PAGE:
Have you been on the Internet lately? Me neither.
Oh, I’ve been connecting to the internet, heard presentations and panel discussions on the future of the industrial internet, and thought about how the next generation of plant professionals will tap into the internet constantly to operate and maintain machinery as well as communicate with each other.
But the Internet, the place where we once took long drives on the Information Superhighway? The place that required specialized infrastructure to get to, perhaps even your favorite Internet Café?
That place is fading fast.
If you miss it, you can point your real and virtual fingers at the Associated Press, which announced in April that its 2016 stylebook (released July 1) would lowercase both “internet” and “web.” Point also at The New York Times, which made its announcement in May and implemented the change on June 1.
The Plant Services editorial team engaged in a warm discussion on this topic throughout April and May, ultimately deciding to follow AP and NYT style. (You might have noticed that the shift began in June, both in print and on our website.)
For me it was a surprisingly emotional decision. Having lived through the birth and popularization of HTML and the Internet Age, lowercasing both “web” and “internet” represented the loss of what I once had considered to be concrete places and spaces.
However, as AP Standards Editor Thomas Kent has written, “The changes reflect a growing trend toward lowercasing both words, which have become generic terms.” In other words, the current ubiquity of the internet has changed it from a destination, like “Seattle” or “Shanghai,” to a commonplace thing, like the office, the plant, or a school.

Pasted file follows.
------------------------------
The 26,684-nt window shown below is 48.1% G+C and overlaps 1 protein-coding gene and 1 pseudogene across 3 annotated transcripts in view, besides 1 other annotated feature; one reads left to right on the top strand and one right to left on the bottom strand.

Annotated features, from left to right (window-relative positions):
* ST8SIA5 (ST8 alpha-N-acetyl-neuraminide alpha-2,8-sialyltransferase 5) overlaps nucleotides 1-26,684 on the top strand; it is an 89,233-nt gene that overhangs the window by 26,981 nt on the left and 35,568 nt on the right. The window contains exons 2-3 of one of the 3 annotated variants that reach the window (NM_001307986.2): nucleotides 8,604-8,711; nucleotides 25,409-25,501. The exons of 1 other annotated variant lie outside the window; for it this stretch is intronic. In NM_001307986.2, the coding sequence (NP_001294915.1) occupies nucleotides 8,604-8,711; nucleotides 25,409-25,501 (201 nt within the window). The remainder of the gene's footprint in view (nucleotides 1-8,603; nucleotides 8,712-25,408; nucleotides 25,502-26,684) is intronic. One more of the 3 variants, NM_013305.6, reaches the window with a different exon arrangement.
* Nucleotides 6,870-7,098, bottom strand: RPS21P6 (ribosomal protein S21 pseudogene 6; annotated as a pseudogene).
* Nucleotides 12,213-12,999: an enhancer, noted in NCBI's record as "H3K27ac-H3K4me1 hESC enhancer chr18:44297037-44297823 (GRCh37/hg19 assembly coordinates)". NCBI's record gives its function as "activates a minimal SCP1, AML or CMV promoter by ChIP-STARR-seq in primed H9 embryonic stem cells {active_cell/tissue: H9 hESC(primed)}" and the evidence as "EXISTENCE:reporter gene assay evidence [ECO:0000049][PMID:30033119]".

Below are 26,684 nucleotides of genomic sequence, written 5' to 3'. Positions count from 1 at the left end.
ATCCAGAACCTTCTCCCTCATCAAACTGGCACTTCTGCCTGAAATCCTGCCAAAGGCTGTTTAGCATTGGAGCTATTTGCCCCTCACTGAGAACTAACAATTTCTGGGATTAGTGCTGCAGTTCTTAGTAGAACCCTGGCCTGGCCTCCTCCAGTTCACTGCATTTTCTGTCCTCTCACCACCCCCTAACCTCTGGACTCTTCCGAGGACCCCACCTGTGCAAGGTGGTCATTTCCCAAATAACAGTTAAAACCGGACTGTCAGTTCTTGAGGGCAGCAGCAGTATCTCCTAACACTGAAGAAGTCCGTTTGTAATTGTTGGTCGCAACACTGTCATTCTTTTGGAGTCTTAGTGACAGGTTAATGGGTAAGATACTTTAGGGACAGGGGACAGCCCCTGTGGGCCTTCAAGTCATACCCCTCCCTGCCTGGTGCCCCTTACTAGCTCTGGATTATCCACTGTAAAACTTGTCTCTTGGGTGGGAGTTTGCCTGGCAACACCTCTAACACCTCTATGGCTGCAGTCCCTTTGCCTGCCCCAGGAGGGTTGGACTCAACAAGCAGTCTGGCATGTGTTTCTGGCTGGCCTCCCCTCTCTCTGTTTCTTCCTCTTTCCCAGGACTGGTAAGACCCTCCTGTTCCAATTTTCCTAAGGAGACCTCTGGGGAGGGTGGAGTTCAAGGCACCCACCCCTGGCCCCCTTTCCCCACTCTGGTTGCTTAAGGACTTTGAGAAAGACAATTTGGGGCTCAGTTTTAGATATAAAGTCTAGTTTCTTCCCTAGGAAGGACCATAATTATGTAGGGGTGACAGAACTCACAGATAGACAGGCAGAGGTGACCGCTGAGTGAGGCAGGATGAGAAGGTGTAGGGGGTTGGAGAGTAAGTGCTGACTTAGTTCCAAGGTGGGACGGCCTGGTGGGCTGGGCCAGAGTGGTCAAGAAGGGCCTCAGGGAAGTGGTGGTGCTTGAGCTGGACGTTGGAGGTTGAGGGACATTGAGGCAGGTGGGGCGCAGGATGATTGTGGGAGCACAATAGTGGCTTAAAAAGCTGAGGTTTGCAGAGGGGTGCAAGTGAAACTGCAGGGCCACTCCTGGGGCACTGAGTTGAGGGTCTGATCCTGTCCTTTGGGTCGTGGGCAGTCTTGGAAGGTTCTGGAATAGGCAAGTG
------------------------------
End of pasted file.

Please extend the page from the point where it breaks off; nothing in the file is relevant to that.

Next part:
It’s also difficult to ignore the changes taking place in our industry in relation to the internet. In June, as part of our coverage of the industrial automation space, I had the opportunity to attend the annual Honeywell User Group (HUG) Americas meeting in San Antonio, where the internet was top of mind throughout the program.
In his keynote, Honeywell Process Solutions President Vimal Kapur began with the observation that this is the “first time our personal lives have better tools than our work lives,” adding that with technology life cycles getting shorter, the challenges that face plants tend to center on staying current with technology while simultaneously preparing for future advances.
As part of a later panel discussion, Paul Hunton, program manager at Duke Energy, added that overcoming these challenges requires more than just technology replacement. It requires a mindset change to embrace changing technology, in order to best address specific problems, such as integration, interoperability, and cybersecurity.
In other words, it all starts with both “me” and “i.”